It’s widely accepted that a key part of any marketing and sales process is the ability to move prospects and customers through a purchase lifecycle from brand awareness through to purchase. What’s often less focused on is the process of being successful at each stage of that process. This is sometimes seen as a fuzzy process dependent primarily on intuition. As somebody who has worked in marketing and sales, I naturally got to thinking about this key element of the overall process and how it can be formalised.
After researching the subject and aligning this with my personal experience, it became clear that each stage follows the same process. A fact which was immediately lead me to a far more effective approach to marketing and sales. Even better still is the that the process is a simple one and can be summed up in three words that I can quickly remember during an internal meeting or client visit…
This is a situation in the mind the prospect or customer where they have multiple ‘facts’ relating to an area of the sale and where one or more of these are not aligning with the others. In direct dialogue with a client, this can often be identified by signs of uncertainty, stress, or frustration whereas in marketing we have to live with taking a more generalised approach around the common dissonances that we know typically affect our prospect base.
Consonance is a state of harmonisation in a customers mind where a dissonance has been resolved. Achieving a strong state of overall consonance is important not only for making a sale but also for the subsequent success of the product or service delivery after the sale. Or, in other words, it’s a key part of the customer experience.
Consonance is a term I use to describe what the resolution of a dissonance looks like. Typically a consonance describes one of three things relating to the customer… best price (usually but not always the lowest), intellectual property (people, function, or copyright), and cultural fit (i.e. the best chance of forming an effective team between buyer and seller).
Resonance is the process we use to take our prospect or customer from the state of dissonance to the point of consonance, or, in other words, something that resonates in the persons’ mind and leads them to harmonise all the related facts together.
This can be achieved using any combination of three techniques for each dissonance. Each of these methods is calculated to lead the customer to be able to arrive at the full description of the consonance with the minimal amount of information from us.
- By communicating the dissonance and its associated consonance directly to the customer
- By describing two or more complimentary facts about the consonance to the customer and leading them just far enough to draw a conclusion which will, in turn, lead them to reach a state of consonance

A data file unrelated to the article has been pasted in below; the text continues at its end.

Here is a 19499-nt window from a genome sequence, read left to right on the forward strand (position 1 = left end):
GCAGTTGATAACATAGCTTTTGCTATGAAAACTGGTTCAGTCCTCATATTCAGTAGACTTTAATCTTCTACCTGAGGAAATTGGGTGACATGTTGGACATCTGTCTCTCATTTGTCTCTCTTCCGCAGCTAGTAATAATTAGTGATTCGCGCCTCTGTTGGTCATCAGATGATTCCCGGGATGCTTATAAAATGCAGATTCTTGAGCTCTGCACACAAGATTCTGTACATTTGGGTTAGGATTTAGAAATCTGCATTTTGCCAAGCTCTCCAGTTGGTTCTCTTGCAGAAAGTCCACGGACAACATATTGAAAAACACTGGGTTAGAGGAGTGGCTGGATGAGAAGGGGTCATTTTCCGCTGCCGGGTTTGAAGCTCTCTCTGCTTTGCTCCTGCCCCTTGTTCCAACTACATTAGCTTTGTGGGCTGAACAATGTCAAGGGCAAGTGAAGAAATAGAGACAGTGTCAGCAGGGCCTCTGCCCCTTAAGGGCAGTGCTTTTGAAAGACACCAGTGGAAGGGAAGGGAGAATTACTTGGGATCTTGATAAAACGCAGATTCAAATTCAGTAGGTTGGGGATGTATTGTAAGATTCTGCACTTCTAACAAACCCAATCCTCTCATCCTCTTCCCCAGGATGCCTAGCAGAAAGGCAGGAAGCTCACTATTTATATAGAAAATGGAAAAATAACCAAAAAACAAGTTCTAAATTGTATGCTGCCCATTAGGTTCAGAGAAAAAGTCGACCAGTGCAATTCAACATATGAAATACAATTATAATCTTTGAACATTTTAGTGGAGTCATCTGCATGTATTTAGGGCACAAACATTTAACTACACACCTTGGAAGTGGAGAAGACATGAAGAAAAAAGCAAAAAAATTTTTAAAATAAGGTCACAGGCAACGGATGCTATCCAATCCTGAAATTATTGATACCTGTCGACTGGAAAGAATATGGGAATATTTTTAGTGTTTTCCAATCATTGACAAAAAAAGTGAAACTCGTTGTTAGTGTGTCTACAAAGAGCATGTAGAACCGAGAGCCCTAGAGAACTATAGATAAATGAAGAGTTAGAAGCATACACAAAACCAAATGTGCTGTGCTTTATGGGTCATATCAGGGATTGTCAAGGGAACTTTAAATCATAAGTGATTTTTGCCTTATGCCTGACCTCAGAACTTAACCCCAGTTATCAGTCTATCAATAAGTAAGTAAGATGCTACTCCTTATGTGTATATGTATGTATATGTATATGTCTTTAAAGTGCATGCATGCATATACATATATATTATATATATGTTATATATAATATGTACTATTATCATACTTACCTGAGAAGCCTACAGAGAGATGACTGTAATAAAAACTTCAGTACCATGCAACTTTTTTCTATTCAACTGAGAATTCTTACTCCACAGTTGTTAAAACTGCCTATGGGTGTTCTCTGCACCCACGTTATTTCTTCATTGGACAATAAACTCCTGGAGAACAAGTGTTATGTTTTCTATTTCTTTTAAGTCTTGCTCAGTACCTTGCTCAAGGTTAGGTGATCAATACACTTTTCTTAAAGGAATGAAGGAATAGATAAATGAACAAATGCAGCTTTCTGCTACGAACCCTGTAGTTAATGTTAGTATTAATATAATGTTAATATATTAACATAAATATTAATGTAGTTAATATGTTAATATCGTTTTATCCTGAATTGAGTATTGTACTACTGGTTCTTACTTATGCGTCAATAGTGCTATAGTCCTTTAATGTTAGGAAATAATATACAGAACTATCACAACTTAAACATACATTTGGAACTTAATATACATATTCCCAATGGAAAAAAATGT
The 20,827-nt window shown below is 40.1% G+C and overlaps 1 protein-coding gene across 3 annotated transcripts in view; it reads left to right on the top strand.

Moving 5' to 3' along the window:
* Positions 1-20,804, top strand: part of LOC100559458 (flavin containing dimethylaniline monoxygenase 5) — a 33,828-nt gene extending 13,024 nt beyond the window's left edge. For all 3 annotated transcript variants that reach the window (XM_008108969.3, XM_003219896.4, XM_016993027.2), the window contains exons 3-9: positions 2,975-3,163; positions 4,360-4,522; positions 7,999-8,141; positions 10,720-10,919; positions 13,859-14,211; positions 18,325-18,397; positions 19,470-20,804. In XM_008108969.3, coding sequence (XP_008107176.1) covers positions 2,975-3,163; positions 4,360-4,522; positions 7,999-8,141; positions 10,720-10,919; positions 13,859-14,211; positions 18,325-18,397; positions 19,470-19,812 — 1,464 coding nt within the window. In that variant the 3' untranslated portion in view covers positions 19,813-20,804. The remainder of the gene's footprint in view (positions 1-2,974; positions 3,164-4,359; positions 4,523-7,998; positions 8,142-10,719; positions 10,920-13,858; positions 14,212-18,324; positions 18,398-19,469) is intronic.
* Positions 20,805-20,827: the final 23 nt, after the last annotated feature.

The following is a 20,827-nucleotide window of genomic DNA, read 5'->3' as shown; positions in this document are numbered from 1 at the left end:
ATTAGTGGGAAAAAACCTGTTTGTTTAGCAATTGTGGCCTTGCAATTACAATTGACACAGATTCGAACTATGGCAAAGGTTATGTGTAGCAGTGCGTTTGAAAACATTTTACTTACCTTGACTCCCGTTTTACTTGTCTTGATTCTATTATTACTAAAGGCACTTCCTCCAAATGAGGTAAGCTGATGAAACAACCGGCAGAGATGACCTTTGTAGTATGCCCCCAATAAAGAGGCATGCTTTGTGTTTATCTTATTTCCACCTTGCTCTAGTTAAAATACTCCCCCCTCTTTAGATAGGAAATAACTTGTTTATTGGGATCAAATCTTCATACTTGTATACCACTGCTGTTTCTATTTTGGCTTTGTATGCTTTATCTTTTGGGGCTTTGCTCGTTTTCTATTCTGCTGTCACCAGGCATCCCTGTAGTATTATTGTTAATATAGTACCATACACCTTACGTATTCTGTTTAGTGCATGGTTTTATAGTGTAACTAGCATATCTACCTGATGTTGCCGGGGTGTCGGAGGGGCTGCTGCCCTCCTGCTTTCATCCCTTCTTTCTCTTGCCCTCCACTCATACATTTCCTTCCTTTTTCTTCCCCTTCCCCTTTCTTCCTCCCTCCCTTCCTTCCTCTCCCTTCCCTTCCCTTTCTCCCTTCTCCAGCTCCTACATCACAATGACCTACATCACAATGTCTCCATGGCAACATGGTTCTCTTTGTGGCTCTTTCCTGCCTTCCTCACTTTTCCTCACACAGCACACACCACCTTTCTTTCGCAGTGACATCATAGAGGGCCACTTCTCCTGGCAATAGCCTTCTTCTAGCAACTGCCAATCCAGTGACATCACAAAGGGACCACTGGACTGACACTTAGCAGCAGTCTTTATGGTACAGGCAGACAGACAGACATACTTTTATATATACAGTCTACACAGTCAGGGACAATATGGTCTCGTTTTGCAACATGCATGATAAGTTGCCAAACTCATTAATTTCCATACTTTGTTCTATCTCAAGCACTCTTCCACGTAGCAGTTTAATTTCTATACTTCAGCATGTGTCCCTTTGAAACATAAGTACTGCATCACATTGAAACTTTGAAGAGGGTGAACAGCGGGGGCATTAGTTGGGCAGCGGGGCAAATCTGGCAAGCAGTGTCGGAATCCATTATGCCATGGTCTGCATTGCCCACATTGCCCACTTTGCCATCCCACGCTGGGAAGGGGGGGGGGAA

- By using a third party who the customer trusts to communicate, knowingly or otherwise, on our behalf using techniques 1 and 2
In each case what we’re actually doing is teaching the customer. As with any form of teaching, this can be very sensitive so it’s important to understand a key principle around how the process of education works in order to be successful. In his blog post ‘Effective Teaching is a Long-Con’, Burak Kanber states that…
Telling the whole story is frustrating to students; it’s too much to take in all at once. The smart person tends to forget that they learned the whole story over years of intense learning. It’s hard for the smart person to let go of pieces of the story — to consciously omit them — even if they’re not of immediate importance.
I strive to have my students accidentally learn stuff. Your lessons or lectures or articles should omit the bits that aren’t of immediate importance, but leave a little trail of breadcrumbs in the process. Drop little clues about those tangential topics you want your students to come to understand. Eventually your students will piece it all together.
In order to ensure that we are always acting as a good teacher, it’s important that we select our method of resonance carefully based on the 3 choices above. If we have a strong relationship with the customer, then they may be willing to accept the direct learning process described in approach 1. However, in many situations, our customers may be intimidated in some way, perhaps feeling a need to be perceived as a subject matter expert, demonstrating a high degree of outward confidence in the process of decision making. In this case, approach 2 or 3 is better suited with approach 3 potentially resolving any additional dissonance that may have been created around impartiality or trust between ourselves and the customer.
Creating and resolving dissonance
The dissonance, resonance, consonance process is a skill that is difficult to master. But there’s an additional grand master element which is where we create a new dissonance that is essential to our sale and then resolve it. For example, if we want to sell a bicycle to a person who lives in a small village and has never travelled outside of their village, we may need to represent the benefit of travel to them first in order for them to understand why they might need a bicycle. If we fail to do this, we ourselves become the dissonance and the result will be failure.
Creating and resolving a dissonance is difficult primarily because, by design, it cannot usually be contrived and is consequently reliant upon creating an environment of Honesty, integrity, generosity and trust which, in turn, ultimately reflects our personal and collective degree of integrity and commitment.